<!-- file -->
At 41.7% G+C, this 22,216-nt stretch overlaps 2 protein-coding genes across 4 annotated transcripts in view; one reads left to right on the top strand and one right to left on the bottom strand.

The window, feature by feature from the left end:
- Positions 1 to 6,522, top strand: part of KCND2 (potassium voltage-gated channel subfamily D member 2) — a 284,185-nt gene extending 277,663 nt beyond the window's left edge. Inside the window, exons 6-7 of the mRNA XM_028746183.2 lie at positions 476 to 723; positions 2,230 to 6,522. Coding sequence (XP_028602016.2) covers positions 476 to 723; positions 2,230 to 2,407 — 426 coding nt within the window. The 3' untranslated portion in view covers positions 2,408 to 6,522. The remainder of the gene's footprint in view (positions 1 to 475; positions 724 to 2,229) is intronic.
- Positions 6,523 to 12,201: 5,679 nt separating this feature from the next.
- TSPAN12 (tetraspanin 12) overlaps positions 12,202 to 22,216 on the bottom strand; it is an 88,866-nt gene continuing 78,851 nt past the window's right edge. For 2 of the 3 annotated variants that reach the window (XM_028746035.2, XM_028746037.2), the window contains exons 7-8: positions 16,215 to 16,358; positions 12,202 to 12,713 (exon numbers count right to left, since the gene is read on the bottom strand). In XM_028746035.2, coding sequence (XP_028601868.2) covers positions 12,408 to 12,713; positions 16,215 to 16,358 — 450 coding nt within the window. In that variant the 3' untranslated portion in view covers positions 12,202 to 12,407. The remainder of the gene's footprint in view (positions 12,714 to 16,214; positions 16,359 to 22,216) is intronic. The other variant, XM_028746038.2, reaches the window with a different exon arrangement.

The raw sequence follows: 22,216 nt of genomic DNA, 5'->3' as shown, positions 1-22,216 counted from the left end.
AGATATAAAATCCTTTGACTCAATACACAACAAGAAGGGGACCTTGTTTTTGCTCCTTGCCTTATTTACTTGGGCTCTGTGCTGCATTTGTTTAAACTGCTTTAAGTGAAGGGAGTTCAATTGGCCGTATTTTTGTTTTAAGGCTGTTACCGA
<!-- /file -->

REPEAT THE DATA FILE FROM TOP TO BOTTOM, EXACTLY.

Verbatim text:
At 41.7% G+C, this 22,216-nt stretch overlaps 2 protein-coding genes across 4 annotated transcripts in view; one reads left to right on the top strand and one right to left on the bottom strand.

The window, feature by feature from the left end:
- Positions 1 to 6,522, top strand: part of KCND2 (potassium voltage-gated channel subfamily D member 2) — a 284,185-nt gene extending 277,663 nt beyond the window's left edge. Inside the window, exons 6-7 of the mRNA XM_028746183.2 lie at positions 476 to 723; positions 2,230 to 6,522. Coding sequence (XP_028602016.2) covers positions 476 to 723; positions 2,230 to 2,407 — 426 coding nt within the window. The 3' untranslated portion in view covers positions 2,408 to 6,522. The remainder of the gene's footprint in view (positions 1 to 475; positions 724 to 2,229) is intronic.
- Positions 6,523 to 12,201: 5,679 nt separating this feature from the next.
- TSPAN12 (tetraspanin 12) overlaps positions 12,202 to 22,216 on the bottom strand; it is an 88,866-nt gene continuing 78,851 nt past the window's right edge. For 2 of the 3 annotated variants that reach the window (XM_028746035.2, XM_028746037.2), the window contains exons 7-8: positions 16,215 to 16,358; positions 12,202 to 12,713 (exon numbers count right to left, since the gene is read on the bottom strand). In XM_028746035.2, coding sequence (XP_028601868.2) covers positions 12,408 to 12,713; positions 16,215 to 16,358 — 450 coding nt within the window. In that variant the 3' untranslated portion in view covers positions 12,202 to 12,407. The remainder of the gene's footprint in view (positions 12,714 to 16,214; positions 16,359 to 22,216) is intronic. The other variant, XM_028746038.2, reaches the window with a different exon arrangement.

The raw sequence follows: 22,216 nt of genomic DNA, 5'->3' as shown, positions 1-22,216 counted from the left end.
AGATATAAAATCCTTTGACTCAATACACAACAAGAAGGGGACCTTGTTTTTGCTCCTTGCCTTATTTACTTGGGCTCTGTGCTGCATTTGTTTAAACTGCTTTAAGTGAAGGGAGTTCAATTGGCCGTATTTTTGTTTTAAGGCTGTTACCGA